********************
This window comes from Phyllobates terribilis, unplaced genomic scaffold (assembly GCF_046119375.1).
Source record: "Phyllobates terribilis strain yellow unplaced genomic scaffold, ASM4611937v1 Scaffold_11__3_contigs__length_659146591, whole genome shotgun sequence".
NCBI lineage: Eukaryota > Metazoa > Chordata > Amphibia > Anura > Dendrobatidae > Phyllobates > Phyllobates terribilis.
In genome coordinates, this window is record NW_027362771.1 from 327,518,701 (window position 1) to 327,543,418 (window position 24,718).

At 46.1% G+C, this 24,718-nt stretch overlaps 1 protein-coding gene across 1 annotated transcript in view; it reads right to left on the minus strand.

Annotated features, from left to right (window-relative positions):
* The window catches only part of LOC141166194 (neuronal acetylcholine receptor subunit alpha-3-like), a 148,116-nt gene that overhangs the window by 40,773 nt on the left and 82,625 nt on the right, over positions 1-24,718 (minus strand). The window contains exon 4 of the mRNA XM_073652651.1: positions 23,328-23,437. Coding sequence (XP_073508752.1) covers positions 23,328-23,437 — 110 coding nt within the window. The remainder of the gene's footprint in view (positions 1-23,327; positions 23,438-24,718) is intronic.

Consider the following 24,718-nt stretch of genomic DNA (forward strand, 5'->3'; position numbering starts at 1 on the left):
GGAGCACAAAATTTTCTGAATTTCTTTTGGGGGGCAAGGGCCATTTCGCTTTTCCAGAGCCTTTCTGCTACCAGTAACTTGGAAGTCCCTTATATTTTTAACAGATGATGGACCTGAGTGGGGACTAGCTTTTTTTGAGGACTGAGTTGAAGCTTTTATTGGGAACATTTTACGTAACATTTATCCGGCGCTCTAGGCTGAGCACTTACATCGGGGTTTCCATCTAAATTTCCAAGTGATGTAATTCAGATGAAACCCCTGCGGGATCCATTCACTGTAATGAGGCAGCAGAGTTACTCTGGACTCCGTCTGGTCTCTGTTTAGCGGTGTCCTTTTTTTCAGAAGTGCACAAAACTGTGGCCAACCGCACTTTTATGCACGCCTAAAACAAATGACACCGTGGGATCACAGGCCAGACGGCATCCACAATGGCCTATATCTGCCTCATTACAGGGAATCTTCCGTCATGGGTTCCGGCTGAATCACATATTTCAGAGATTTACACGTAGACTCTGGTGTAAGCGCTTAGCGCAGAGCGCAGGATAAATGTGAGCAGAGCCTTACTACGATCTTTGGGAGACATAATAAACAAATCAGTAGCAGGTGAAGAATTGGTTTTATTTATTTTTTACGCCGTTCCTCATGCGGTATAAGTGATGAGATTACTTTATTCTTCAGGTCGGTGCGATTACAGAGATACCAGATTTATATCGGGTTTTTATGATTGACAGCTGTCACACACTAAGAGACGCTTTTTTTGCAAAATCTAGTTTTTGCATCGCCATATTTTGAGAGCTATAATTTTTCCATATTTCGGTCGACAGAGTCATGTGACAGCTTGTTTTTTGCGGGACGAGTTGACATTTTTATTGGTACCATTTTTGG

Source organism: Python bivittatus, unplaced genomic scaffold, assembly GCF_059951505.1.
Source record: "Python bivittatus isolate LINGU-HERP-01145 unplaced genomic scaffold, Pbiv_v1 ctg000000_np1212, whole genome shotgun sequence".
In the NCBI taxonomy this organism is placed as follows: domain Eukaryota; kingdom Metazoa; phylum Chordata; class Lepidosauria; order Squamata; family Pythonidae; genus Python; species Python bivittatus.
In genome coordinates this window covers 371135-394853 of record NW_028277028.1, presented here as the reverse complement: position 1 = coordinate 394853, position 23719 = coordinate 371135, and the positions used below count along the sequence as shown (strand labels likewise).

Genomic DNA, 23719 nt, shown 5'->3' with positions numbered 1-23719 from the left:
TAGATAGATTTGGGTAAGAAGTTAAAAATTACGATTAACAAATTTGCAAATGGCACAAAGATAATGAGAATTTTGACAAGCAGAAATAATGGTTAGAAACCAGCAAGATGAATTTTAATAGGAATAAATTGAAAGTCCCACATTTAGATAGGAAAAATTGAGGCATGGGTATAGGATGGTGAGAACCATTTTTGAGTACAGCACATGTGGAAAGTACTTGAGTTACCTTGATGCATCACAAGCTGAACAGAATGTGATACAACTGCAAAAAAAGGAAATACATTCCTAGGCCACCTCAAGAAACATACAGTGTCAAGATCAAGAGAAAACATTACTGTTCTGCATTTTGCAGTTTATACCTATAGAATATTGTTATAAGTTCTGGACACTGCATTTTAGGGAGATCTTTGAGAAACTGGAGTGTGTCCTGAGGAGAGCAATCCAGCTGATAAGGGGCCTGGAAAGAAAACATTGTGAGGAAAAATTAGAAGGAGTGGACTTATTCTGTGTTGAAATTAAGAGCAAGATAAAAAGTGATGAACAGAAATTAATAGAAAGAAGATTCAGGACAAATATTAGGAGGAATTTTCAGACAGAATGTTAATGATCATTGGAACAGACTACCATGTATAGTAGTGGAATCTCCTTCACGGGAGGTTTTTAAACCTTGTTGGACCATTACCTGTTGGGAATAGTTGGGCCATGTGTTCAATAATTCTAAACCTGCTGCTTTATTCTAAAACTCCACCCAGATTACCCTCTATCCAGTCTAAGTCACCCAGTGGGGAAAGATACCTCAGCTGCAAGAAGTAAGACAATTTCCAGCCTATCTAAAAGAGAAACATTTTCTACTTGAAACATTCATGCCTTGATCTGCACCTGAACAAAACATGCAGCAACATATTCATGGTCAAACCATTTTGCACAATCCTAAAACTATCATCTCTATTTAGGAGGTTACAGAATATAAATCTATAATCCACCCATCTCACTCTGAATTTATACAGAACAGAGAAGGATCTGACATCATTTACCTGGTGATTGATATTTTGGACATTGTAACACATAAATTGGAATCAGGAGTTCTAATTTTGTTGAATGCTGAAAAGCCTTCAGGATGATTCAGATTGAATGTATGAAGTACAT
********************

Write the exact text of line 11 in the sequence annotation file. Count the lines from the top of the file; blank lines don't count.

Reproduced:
Source record: "Python bivittatus isolate LINGU-HERP-01145 unplaced genomic scaffold, Pbiv_v1 ctg000000_np1212, whole genome shotgun sequence".